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Are these toasters original?
http://www.rickenbacker.com/forum/viewtopic.php?f=1&t=16385
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Author:  Riclover [ Wed Oct 11, 2017 6:40 pm ]
Post subject:  Are these toasters original?

I'm looking at a 2002 360/12 (s#02 30297; "modern body" w/ burgundy finish) with 2 toasters and "raised letter" truss rod cover. I've never seen a "late model" 360/12 with toasters (other than vintage re-issues and signature models), so I'm wondering if the toasters are original or replacement?

Author:  Zurdo [ Thu Oct 12, 2017 7:21 am ]
Post subject:  Re: Are these toasters original?

many owners replace the pickups to match the toaster look. The question should be: are they Rickenbacker pickups or copies?

since the "replace your pickups with mine because mine are better" craze started in the late 1980's, you don't even know what is original or not. Unless you find a 1-owner guitar whose owner has never replaced the pickups. Needle in a haystack.

Rickenbacker pickup copies are being made all over the planet. Hard to distinguish between them and the real factory ones, other than maybe by the sound.

having said that, some copies have rivetts instead of screws and nuts at the four corners. Those are a giveaway, unless...Rickenbacker is now rivetting them too.

Author:  8MilesHigher [ Thu Nov 09, 2017 11:12 am ]
Post subject:  Are these toasters original?

Riclover --- Did you ever buy this BurgundyGlo 360-12 ?? Did you or can you post some pictures of the Toaster pickups in question, of the screws or rivets on the covers and both sides of the pickups "under the cover" for identifying markings and to see the wires, etc.

Author:  iiipopes [ Thu Nov 09, 2017 2:33 pm ]
Post subject:  Re: Are these toasters original?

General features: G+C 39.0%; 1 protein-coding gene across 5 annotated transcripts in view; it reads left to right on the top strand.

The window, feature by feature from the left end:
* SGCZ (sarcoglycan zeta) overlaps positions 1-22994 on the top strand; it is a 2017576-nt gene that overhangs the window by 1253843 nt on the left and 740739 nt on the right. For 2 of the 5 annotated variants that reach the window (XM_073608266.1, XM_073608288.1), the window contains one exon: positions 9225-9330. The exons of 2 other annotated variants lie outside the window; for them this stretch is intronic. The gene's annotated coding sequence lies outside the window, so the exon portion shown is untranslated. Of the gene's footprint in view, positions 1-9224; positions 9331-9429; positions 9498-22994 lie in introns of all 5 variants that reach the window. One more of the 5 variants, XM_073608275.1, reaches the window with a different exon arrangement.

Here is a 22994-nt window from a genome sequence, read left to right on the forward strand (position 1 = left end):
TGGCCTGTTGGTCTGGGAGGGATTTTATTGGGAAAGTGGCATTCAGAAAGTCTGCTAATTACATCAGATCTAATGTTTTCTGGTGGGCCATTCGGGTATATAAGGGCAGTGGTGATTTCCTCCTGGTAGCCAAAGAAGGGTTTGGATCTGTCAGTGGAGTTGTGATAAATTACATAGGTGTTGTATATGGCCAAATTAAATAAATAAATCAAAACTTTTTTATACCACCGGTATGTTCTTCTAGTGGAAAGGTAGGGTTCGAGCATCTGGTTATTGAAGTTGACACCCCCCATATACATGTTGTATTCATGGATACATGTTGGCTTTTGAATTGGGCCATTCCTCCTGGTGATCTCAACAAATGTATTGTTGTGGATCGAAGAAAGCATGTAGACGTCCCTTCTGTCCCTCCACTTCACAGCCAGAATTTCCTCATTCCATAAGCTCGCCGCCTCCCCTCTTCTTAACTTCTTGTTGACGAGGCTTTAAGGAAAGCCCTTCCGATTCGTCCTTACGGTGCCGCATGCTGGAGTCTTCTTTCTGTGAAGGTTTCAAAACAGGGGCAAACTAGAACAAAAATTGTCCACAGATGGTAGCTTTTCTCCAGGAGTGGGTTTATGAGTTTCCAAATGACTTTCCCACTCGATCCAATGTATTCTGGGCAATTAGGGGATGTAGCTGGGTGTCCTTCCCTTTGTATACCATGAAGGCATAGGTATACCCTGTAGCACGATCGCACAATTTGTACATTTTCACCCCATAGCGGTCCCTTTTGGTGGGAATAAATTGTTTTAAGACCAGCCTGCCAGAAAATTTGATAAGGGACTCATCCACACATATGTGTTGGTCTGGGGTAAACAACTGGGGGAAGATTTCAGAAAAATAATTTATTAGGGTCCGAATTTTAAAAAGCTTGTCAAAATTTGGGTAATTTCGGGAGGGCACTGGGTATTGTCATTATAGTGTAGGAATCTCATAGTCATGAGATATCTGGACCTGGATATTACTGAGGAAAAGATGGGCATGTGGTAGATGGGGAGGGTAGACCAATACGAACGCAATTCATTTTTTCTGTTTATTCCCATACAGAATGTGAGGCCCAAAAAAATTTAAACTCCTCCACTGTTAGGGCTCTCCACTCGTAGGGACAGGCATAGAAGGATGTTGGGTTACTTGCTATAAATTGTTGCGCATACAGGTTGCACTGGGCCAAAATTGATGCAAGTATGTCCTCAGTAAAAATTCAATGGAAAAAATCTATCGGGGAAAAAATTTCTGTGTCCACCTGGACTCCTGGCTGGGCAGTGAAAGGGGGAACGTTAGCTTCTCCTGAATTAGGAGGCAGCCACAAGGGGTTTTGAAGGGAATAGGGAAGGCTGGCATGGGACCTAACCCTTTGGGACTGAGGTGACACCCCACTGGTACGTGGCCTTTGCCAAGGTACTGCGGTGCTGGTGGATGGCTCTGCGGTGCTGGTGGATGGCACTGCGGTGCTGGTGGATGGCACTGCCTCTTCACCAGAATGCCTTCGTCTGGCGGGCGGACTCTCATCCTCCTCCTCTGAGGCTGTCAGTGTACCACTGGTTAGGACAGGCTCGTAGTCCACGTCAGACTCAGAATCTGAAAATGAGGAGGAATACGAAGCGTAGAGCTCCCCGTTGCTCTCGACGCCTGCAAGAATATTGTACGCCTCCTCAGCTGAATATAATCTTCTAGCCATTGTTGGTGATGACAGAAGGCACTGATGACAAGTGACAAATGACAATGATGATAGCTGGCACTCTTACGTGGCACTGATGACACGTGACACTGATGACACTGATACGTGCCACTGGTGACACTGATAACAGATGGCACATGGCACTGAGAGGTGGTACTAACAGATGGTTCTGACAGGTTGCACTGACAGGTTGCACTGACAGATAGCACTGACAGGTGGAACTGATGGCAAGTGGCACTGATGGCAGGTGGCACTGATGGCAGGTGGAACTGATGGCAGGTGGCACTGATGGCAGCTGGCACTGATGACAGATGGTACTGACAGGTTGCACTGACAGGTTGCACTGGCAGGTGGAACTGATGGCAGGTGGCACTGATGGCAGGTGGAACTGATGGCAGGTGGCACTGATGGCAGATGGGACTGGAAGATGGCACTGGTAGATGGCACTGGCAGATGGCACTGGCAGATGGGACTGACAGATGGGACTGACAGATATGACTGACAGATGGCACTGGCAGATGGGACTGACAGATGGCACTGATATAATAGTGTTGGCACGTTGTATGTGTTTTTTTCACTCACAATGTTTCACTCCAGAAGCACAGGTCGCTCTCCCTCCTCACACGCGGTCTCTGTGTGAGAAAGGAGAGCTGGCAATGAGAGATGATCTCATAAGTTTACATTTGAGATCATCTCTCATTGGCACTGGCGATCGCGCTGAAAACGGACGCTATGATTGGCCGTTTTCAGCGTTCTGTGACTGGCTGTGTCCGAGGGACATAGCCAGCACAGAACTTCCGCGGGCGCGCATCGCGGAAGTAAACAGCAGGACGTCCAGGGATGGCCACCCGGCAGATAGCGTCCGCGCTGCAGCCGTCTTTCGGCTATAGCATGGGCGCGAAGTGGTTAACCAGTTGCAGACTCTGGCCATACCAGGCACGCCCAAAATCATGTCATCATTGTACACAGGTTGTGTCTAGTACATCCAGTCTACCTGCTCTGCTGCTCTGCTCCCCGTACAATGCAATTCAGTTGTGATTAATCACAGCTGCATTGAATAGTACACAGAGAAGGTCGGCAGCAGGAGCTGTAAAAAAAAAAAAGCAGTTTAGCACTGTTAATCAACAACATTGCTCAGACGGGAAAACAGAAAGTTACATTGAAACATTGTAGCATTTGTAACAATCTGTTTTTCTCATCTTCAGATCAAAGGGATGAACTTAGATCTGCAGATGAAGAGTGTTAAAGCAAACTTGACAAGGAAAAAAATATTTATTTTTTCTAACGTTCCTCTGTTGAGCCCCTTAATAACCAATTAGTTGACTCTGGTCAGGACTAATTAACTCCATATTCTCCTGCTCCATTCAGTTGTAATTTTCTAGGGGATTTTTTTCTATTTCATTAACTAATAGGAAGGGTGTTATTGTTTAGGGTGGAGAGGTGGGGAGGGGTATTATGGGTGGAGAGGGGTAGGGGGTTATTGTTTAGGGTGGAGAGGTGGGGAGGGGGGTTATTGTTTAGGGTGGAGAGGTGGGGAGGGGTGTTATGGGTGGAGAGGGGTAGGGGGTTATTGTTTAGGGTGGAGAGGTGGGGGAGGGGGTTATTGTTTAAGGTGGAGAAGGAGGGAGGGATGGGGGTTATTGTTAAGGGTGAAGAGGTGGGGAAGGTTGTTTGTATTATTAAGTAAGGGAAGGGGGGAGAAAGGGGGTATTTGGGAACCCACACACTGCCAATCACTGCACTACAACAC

Zurdo wrote:
Since the "replace your pickups with mine because mine are better" craze started in the late 1980's....

Actually, it started in the late '60's with replacement ceramic bar magnets you could buy to swap out the alnico bar magnets in famous double coil pickups to get more output and brighter tone. Then in the early '70's Larry DiMarzio started making replacement pickups that were drop-in retrofits for those same pickups. Then not too long after that Seymour Duncan came home from working in London and started his pickup replacement business.

I'm not going into active pickups and other branches and approaches.

All this came about because, except for Rickenbacker, the other companies were cheapening up their stock pickups to where "they did not sound like they used to" and there were two camps: those that wanted the "older" tones back, and those who wanted to go in new directions.

What happened in the '80's and '90's is that everybody else jumped on the replacement bandwagon (pun intended) with either the "me too" or "niche" business models.

And as usual, Rickenbacker kept on doing what it does best and still does best.

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